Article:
Monday, September 29, 2008

Welcome to the Banana Republic.

The Plan did not pass. The Media are running around waving their arms, doing their job: scaring the American people. They join their Siamese twin, the executive branch, in fear mongering. "Iraq has WMD's": a lie. "Mission accomplished": a lie. "Waterboarding is not torture": a lie. The lies are endless. Congrats, W: you and your cohorts in the "ahl bidness" and associated industries have turned America into a dirty banana republic, like Florida, Louisiana, or Texas.

When people wanted to protest at the Republican convention in 2004, they were herded into "free speech zones" blocks and blocks away. The America I grew up in was a free speech zone: no more. I was in the sixth grade when JFK was shot, and it has been steadily downhill since then. Soldiers in Vietnam who tortured prisoners, if discovered, were court-martialed (well,anyone at or below the rank of Captain:that is another rant) and put away. Now torture is just another tool. An American mother will regret that decision someday. Our beloved leaders tell us it is not torture. If waterboarding is not torture, W., put your vice pres. on national tv for a demonstration.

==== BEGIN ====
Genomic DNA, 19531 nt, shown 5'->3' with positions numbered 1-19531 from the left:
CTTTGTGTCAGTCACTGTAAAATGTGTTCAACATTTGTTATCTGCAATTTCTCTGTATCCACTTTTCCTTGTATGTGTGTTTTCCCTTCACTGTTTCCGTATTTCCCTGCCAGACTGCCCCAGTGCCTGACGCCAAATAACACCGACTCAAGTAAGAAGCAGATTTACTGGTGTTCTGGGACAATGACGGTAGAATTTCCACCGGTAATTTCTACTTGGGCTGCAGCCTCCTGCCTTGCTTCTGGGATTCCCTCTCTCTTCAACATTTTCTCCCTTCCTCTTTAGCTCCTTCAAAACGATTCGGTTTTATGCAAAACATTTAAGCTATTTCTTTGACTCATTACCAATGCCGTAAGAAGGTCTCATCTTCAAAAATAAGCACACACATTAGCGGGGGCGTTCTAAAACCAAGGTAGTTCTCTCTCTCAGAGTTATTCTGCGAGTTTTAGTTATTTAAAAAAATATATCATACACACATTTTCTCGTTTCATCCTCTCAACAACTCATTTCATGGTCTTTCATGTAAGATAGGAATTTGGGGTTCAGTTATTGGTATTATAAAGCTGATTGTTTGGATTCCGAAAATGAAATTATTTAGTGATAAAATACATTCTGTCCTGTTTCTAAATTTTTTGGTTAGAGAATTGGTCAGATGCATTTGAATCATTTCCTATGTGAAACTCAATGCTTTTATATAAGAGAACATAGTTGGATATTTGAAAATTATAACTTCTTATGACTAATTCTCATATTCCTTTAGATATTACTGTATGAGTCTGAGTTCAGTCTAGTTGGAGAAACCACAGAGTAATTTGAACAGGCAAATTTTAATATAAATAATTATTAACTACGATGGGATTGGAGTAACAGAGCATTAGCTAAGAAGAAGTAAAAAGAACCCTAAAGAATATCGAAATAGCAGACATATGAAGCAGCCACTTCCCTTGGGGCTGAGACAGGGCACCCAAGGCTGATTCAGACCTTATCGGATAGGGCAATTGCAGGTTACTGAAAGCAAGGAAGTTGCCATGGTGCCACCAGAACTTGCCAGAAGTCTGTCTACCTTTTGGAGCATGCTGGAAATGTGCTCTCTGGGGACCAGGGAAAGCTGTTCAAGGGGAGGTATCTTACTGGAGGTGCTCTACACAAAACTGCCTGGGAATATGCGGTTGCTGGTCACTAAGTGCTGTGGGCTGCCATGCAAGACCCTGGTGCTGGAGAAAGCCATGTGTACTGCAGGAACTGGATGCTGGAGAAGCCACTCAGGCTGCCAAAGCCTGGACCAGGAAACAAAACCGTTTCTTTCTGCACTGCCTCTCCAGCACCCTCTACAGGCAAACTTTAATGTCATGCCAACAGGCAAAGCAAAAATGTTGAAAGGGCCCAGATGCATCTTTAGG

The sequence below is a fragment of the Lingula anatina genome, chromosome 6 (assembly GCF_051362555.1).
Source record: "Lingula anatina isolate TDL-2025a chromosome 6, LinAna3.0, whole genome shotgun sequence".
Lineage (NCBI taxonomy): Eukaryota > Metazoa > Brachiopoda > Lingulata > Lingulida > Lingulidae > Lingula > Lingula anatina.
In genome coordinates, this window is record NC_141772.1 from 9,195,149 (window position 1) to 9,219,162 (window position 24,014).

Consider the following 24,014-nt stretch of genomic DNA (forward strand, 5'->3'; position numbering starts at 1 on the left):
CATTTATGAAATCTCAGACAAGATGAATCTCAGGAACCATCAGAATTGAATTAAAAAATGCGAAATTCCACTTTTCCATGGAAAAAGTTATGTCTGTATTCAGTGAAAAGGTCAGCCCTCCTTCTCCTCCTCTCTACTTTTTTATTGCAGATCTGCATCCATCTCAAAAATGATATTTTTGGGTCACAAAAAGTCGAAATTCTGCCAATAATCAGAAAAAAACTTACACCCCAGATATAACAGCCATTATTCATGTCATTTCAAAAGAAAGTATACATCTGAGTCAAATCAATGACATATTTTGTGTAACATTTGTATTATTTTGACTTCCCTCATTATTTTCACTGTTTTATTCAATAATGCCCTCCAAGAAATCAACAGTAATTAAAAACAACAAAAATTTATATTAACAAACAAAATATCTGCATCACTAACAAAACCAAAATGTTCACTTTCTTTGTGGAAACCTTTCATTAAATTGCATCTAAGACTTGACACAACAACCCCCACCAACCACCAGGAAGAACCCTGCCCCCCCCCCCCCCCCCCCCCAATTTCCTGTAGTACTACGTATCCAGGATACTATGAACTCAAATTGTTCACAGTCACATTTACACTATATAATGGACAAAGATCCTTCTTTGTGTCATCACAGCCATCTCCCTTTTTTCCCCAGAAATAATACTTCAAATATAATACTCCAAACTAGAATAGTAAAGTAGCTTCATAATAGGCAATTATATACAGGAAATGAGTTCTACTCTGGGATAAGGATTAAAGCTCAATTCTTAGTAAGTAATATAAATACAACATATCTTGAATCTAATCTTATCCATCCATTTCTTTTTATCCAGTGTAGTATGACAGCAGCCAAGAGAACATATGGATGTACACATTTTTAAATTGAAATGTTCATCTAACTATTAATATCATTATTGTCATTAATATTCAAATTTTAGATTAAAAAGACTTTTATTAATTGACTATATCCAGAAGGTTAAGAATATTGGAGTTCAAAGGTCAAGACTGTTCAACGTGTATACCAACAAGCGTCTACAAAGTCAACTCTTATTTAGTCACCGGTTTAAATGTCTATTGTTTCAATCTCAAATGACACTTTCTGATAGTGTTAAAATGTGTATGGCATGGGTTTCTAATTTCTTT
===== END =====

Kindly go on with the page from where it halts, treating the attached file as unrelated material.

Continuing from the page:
If you think I am picking on the Republicans, fear not: The Democrats are just as bad. Like Ralph Nader said: There is not a dime's difference between either party nowadays. They are all swine. Bill Clinton, to look like a badass who was tough on crime, suspended his first presidential campaign just to go back to his home state to oversee the execution of a retarded prisoner. It's all spin and no substance now.